Transport Minister Marc Garneau will address mounting questions about Canada’s plans for its Boeing 737 Max 8 aircraft this morning in the wake of the Ethiopian Airlines crash that killed all 157 people, including 18 Canadians, who were on board.
Canada has so far decided not to ground the jets, despite the U.K., European Union, Australia and other countries suspending them from their airspace. The U.S. is also allowing the jet to continue to fly.
Garneau will outline Canada’s position during a media availability in Ottawa, now starting at 11:30 a.m. ET. CBCNews.ca will carry it live.
He will be joined by Aaron McCrorie, Transport Canada’s assistant deputy minister of safety and security, and Francois Collins, the department’s associate director general of civil aviation.
Toronto-based Sunwing Airlines announced late Tuesday it is temporarily grounding its four Boeing 737 Max 8 aircraft for “evolving commercial reasons” such as airspace restrictions imposed by some destinations.
The airline’s call came after Air Canada cancelled multiple scheduled flights to and from London in response to the U.K. closing its airspace to Boeing 737 Max 8s.
Opposition asks for temporary grounding
Garneau has said it would be “premature” to ground all 41 of those planes currently owned by Canadian air carriers.
However, shortly after the U.K. put out its statement temporarily banning the jets from its airspace, he tweeted he was cancelling previous plans and meeting with his civil aviation expert panel to discuss the Max 8 aircraft.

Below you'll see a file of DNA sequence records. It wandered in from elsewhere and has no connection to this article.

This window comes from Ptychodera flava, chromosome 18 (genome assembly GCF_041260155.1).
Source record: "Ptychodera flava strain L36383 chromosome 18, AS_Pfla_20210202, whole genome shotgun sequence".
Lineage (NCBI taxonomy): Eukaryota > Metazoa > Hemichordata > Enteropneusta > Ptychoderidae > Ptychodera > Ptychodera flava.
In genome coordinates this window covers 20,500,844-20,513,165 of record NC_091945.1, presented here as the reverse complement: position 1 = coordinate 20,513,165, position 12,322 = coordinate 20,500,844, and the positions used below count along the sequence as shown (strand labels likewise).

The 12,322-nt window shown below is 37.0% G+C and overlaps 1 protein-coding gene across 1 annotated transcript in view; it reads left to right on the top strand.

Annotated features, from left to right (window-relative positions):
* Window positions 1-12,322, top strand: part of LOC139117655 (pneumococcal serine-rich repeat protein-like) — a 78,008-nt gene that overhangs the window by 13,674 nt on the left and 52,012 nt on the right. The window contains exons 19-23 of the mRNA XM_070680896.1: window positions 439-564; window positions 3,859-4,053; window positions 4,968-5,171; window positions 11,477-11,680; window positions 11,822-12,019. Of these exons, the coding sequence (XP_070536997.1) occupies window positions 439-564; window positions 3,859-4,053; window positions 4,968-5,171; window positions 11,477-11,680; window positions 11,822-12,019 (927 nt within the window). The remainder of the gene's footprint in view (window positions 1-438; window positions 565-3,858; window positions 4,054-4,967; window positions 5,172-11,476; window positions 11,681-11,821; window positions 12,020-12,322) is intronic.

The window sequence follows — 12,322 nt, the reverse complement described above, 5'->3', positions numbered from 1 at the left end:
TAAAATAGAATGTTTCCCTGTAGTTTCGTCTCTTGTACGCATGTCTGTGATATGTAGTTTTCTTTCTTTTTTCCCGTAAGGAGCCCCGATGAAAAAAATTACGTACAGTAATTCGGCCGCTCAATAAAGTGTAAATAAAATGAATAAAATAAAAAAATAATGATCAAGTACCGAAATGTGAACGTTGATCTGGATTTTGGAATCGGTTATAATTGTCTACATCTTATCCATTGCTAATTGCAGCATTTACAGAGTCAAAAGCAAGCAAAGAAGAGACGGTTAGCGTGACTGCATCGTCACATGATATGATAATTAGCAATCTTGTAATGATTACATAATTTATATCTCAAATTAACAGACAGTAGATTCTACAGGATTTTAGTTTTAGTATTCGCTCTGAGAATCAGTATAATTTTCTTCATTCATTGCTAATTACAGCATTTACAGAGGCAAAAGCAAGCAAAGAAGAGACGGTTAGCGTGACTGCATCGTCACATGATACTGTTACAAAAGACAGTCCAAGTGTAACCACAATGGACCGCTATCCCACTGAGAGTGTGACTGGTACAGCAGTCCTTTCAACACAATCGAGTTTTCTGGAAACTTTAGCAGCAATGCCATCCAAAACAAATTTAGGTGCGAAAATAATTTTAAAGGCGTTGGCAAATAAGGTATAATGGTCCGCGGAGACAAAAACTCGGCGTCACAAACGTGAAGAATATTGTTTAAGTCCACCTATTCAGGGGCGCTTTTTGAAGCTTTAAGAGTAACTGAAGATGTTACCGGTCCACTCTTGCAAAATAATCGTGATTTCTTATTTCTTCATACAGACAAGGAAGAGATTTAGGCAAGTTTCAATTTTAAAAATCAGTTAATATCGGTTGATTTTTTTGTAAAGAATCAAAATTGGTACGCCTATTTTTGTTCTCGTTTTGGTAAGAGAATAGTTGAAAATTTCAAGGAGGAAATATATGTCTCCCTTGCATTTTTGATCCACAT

Both the Conservatives and the NDP have asked for the government to ground the planes as a precaution.
“This is something that’s raised a lot of concerns for Canadians. We got to make sure that our regulations in Canada protect the interests of security and safety for Canadians,” party leader Jagmeet Singh said Wednesday.
Pilot reported problems: airline
Sunday’s disaster follows another fatal crash of the 737 Max 8 jet in Indonesia five months ago, killing 189 people and raising concerns about the fleet’s automated flight systems.
A spokesperson for the Federal Aviation Administration, which oversaw the certification of the Boeing 737 Max 8s, issued assurances on Tuesday, saying the company’s “review shows no systemic performance issues and provides no basis to order grounding the aircraft.”
Asrat Begashaw, a spokesperson for Ethiopian Airlines, said the pilot had reported flight-control problems and requested to return to Addis Ababa, from where the plane took off en route to Nairobi, before the crash.
The black boxes from the crash site will be sent to Europe for analysis, he said.